All the leaves are brown.
And the sky is gray-
Went for a walk on the island yesterday.
We have several of them here in the Rhine.
For some of them, there are bridges,
for one there is an absolutely magical little ferry called the Tamara,
for another, a LONG circular staircase you have to carry your bike down,
which starts in the middle of the main bridge between Hessen and the Rheinland Palatinate.
One or two other islands are private farms-
rights dating back to about 1400.
But the majority, including the biggest,
the Rhine Knee peninsula,
where Charlemagne one camped,
are public access.
Always with a walking path,
or a dog path,
or even a small car park and barbecue pits.
Almost every square inch here in Gutenberg land is used.
I have even heard, quite often, from the locals,
that Americans’ houses are far too large,
for the few people in the family.
(they have normally only seen pictures in magazines or on the tv of the rich and famous)
And it’s because the German building plan,
and city zoning,
are totally different than ours…
Even today, the houses are built vertically, not horizontally.
A street frontage of a few feet is the norm.
And attached on both sides to other houses.
It has its advantages.
Warmer in winter,
less road repair,
better access to public transport,
And a ridiculously low property tax per year.
Plus a small tax to put in a common (one) street light.
At night, the second,
or in some cases, third,
floor living room windows light the street.
And the windows are bigger now, since they invented double-glazing.
A vast improvement over the days when everyone here had tiny windows to fop the tax man,
because each window was a luxury- with a high tax according to size.
In the old part of the city, along the main street, behind the cathedral,
the houses are small,
with small windows,
but four stories,
and grow together at the top.
In a few places, you would have no trouble going from one maid’s room to another across the street without leaving the house.
Many houses still have the hook and pully system,
left over from the days when the servants pulled the shopping up into the livingroom, if they weren’t strong enough to carry it.
Monday is the day Gutenberg land does brewing.
You can always tell, since the entire town smells of carrots.
And the day that the farmers and butchers slaughter.
You can tell by the signs in the butchers’ saying “fresh liver, wurst soup Tuesday. Order now.”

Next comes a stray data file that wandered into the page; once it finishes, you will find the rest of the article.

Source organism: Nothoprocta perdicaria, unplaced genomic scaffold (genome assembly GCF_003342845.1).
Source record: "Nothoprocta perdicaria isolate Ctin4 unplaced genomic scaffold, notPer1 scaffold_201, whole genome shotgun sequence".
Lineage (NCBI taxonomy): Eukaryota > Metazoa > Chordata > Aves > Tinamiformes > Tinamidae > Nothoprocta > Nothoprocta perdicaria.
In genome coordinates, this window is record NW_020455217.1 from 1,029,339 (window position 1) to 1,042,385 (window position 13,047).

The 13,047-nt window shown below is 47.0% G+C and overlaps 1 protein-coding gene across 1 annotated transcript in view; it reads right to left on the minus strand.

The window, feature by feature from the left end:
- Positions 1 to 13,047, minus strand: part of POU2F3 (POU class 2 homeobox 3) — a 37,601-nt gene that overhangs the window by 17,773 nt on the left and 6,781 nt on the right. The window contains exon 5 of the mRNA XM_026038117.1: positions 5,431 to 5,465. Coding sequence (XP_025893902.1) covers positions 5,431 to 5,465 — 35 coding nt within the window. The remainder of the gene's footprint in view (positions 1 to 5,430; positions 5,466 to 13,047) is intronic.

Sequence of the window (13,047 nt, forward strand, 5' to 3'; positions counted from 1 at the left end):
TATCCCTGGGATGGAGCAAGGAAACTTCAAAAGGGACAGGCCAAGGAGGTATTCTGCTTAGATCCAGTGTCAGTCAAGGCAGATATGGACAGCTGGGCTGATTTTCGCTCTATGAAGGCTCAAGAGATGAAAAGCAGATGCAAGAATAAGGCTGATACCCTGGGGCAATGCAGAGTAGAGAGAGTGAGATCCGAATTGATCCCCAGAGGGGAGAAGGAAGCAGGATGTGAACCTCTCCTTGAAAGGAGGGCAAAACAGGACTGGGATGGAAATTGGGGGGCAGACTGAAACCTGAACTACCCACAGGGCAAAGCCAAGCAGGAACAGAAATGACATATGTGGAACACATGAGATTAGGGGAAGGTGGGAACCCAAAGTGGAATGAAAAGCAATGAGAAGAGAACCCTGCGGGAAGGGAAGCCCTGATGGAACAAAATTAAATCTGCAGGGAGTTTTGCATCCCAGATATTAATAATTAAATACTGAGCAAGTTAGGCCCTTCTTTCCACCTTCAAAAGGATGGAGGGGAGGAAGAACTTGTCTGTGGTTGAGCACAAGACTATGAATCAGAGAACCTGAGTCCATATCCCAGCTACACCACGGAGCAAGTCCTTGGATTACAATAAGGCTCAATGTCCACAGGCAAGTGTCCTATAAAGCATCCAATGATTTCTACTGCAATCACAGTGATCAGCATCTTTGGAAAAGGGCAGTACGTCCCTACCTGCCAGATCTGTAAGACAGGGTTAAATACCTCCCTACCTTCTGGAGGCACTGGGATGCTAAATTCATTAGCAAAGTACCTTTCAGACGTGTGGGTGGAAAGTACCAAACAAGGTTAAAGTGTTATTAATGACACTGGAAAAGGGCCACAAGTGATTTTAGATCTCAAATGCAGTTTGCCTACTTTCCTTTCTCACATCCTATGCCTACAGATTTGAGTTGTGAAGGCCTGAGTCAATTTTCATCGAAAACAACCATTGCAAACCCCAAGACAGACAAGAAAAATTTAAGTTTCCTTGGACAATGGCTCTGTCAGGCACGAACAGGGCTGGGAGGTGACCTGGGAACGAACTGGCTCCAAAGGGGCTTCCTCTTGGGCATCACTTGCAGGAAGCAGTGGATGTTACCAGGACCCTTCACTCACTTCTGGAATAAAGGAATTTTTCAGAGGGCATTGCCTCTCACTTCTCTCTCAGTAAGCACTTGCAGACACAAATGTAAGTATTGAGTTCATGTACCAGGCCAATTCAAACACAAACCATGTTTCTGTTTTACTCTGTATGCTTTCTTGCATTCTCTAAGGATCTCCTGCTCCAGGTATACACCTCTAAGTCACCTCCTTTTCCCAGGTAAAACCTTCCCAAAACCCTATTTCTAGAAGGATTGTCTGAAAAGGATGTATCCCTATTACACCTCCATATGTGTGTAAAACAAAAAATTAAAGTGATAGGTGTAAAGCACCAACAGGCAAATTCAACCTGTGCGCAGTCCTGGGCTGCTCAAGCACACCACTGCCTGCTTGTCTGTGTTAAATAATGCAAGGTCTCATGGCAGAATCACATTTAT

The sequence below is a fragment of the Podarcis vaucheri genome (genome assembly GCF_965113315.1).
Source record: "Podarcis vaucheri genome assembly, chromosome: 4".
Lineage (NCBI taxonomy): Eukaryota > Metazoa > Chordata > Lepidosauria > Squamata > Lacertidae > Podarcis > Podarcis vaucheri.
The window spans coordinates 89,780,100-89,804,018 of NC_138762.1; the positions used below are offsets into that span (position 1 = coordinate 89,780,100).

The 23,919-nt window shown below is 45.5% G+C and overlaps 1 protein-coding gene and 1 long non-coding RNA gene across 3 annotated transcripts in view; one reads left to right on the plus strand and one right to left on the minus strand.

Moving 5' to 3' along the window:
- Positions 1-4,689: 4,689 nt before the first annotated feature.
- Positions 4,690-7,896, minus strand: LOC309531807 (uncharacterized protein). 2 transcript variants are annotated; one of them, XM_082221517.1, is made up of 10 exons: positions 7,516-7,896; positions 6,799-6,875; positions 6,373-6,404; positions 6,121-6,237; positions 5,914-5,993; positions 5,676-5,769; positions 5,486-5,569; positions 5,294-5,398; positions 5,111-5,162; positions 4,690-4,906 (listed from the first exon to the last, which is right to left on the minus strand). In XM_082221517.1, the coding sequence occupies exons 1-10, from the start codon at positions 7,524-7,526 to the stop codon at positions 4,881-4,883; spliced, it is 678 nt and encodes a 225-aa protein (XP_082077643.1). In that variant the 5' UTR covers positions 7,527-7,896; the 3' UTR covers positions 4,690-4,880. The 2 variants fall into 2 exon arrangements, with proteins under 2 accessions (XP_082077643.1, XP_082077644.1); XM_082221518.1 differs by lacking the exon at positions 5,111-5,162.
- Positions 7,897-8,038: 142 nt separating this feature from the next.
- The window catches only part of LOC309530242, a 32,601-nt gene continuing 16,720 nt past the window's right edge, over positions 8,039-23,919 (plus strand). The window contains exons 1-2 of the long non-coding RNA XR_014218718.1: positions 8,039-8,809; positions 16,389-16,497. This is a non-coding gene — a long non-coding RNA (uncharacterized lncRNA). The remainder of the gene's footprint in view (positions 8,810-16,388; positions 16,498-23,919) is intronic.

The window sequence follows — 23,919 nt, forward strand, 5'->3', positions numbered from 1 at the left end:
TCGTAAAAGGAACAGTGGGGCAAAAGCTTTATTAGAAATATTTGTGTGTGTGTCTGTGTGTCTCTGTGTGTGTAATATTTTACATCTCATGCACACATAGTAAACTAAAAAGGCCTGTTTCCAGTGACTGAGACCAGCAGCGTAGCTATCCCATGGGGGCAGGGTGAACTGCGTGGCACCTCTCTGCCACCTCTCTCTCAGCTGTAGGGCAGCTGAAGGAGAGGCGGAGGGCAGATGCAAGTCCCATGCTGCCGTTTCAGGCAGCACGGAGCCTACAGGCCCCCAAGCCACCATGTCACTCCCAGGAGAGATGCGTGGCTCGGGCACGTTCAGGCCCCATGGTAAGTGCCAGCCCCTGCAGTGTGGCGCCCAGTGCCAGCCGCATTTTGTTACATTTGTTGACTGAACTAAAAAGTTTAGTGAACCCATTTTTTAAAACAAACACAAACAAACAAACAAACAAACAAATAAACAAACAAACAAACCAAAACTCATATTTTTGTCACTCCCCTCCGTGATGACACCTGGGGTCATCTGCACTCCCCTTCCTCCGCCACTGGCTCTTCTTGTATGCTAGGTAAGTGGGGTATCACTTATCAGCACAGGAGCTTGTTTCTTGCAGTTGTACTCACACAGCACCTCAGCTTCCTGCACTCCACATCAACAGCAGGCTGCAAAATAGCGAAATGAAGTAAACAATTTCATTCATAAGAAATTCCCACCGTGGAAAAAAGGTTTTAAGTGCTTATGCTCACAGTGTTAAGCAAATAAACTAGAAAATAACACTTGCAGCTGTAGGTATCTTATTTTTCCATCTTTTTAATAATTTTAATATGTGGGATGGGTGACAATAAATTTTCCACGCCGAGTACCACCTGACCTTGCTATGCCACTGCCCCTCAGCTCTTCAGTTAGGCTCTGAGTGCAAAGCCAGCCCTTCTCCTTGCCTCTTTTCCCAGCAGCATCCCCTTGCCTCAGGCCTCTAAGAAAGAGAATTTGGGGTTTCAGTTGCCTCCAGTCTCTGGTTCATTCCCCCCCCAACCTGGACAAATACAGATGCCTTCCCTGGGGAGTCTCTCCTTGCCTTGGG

Wurst soup is the water they cook the hotdogs and luncheon meat in here.
It contains all the leftover bits.
A bit like coarsely ground hotdog filling floating in it.
And is so highly prized it is served at the first fall meeting of a lot of choirs over here.
And the conductor gets the second prized bowl of it.
Right after the pastor.
Unless the church organist comes,
and the organist isn’t the choir conductor.
At which point, the conductor becomes third.
(Followed by the school teacher, who in the old days WAS the organist)
For which the conductor is expected to conduct choirs at funerals,
and walk behind the pastor as they take the coffin to the the cemetary.
As I learned when I was shoved,
with a sotto voce stage-whispered,
stay right behind the pastor,
at the first funeral of a “choir brother” I conducted.
In a scene, not to be disrespectful, right out of Verdi.
(All the choir brothers in colored jackets with a patch on the pocket with lyre and motto,
As the anglers, of which he also was a member, stood spalier in anglers’ hats, raised fishing rods and wading boots. And I’m not kidding on this one.)
It took some doing at first, but over the years I have learned ways to keep out of the line of fire.
On wurst night, for example, I usually arrange an appointment I simply (really) can’t get out of,
since it just doesn’t do,
in some choirs,
to be a vegetarian.
(I’m telling you this since I don’t have a “wurst choir” or glee club at the moment)
Although I did hear a funny story from one of the members of one I conducted once,
about how one of the traditional choirs,
which met on Friday,
and thus also met on Good Friday,
ordered the traditional schnitzel at the weekly after-party,
and was admonished by the pastor.
At which point the president of the club rose,
“this pig ate fish this week”
Why didn’t I study to be an English teacher, like my dad wanted?
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